Prime Minister probed again on the controversial tax break u-turn

â??Tax relief loss paid for corp taxâ?? â?? Cameron

On the third time David Cameron was quizzed on the decision to scrap tax breaks, an answer came.

Yesterday at Prime Minister’s Questions he was asked – for the third time in the Commons since the summer – why the Coalition Government scrapped game tax breaks.

Jim McGovern, a Labour MP for Dundee West, repeated the question on the back of new revelations that some government officials didn’t feel tax breaks for games were ‘poorly targeted’ – a conflict with the Treasury’s line on the matter.

“The Prime Minister said tax breaks for the computer games industry were poorly targeted,” said McGovern, whose constituency was the home to fallen studio Realtime Worlds.

“This seems to be in contradiction to the conversations I’ve had with his ministers, who say his government policy is to not give any tax breaks on any industry in the future.”

Cameron’s response, this time, brought more back than before.

“The steps that we took in the budget were to look at the tax system and try and simplify the corporation tax regime and bring about one of the lowest rates of corporation tax in the developed world,” he said.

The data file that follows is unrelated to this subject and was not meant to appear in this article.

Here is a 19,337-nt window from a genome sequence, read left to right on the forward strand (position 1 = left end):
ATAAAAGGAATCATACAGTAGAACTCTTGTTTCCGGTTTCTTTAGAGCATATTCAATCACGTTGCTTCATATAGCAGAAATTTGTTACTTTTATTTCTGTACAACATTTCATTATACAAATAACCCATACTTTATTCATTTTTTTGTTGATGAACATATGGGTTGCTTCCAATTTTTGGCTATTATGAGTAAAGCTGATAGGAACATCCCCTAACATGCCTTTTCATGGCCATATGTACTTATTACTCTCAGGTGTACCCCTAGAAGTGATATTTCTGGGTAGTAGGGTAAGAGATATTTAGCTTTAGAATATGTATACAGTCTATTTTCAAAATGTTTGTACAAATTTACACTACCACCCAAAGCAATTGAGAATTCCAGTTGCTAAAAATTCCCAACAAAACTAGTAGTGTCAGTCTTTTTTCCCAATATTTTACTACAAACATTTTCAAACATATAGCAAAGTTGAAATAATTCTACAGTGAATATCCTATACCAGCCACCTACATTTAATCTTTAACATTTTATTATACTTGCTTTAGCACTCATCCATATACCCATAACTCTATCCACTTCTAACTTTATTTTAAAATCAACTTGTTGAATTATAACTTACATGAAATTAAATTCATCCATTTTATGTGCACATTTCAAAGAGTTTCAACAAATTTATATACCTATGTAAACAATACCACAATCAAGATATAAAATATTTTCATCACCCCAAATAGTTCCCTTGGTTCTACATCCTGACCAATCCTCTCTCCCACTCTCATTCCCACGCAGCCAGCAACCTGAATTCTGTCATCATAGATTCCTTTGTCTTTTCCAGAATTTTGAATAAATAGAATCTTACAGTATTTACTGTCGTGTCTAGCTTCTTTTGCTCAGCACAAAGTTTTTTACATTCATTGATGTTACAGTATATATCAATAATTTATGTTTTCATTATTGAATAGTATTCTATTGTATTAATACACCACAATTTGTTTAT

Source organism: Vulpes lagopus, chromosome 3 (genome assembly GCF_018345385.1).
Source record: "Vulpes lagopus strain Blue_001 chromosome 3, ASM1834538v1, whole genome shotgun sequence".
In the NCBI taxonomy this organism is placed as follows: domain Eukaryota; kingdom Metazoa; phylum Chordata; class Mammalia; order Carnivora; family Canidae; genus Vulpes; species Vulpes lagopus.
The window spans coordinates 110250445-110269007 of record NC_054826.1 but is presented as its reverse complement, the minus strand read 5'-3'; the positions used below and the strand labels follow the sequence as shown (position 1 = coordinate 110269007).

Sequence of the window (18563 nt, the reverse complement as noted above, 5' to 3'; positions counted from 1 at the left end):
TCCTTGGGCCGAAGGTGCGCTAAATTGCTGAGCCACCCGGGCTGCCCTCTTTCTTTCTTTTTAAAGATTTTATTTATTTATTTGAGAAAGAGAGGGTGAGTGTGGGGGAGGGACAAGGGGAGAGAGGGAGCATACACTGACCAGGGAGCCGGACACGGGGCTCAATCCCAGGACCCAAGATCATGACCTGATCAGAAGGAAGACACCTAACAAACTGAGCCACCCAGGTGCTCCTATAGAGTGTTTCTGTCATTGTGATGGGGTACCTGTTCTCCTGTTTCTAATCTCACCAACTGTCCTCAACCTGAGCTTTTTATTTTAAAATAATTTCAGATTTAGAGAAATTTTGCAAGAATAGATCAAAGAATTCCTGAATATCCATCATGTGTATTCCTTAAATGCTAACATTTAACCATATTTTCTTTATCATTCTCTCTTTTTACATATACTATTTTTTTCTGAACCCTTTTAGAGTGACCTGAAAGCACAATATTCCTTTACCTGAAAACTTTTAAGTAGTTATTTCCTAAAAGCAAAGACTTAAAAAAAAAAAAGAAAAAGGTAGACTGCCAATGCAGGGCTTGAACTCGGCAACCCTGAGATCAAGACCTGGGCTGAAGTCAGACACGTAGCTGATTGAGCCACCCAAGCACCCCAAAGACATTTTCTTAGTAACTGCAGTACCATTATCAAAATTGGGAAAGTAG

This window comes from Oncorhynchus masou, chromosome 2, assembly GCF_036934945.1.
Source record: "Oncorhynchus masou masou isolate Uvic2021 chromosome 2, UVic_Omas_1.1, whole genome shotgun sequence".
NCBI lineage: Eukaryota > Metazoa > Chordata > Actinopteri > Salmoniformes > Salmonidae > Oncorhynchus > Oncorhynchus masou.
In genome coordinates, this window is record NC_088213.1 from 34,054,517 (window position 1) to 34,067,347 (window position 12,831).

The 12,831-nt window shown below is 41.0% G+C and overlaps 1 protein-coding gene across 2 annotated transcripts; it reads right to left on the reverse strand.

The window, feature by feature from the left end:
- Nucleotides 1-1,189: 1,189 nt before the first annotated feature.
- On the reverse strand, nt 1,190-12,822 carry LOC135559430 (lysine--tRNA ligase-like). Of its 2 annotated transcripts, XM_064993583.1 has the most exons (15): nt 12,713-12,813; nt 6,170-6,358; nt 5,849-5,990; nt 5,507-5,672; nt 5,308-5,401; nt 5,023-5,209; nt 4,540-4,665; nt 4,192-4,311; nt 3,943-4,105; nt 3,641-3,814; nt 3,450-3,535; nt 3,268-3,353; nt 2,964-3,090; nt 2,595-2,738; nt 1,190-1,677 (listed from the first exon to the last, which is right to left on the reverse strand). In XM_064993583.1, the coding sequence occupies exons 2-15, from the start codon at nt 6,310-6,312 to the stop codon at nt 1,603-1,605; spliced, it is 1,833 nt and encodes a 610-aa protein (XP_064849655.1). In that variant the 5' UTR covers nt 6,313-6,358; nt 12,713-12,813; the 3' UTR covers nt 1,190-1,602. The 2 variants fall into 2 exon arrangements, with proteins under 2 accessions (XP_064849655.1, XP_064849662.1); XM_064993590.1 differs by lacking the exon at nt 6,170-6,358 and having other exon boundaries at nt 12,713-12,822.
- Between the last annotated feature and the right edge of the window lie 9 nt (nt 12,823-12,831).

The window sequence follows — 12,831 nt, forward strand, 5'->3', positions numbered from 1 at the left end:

“That’s what we’ve done, we’re cutting corporation tax this year, the next year, the year after to bring it down to 24 per cent.

“That’s what we’re doing, and we’re paying for that by removing a number of allowances.

“The reform will make Britain, including Scotland, one of the best places in the world to do business.”

Before the General Election rumours spread that George Osborne, then the Shadow Chancellor, had pulled the plug on tax breaks as no mention was made in the Conservatives’ pre-election Manifesto.

A Develop report that backed the claims was vehemently denied by Culture Minister Ed Vaizey, who promised his party would introduce tax breaks “no ifs, no buts.”

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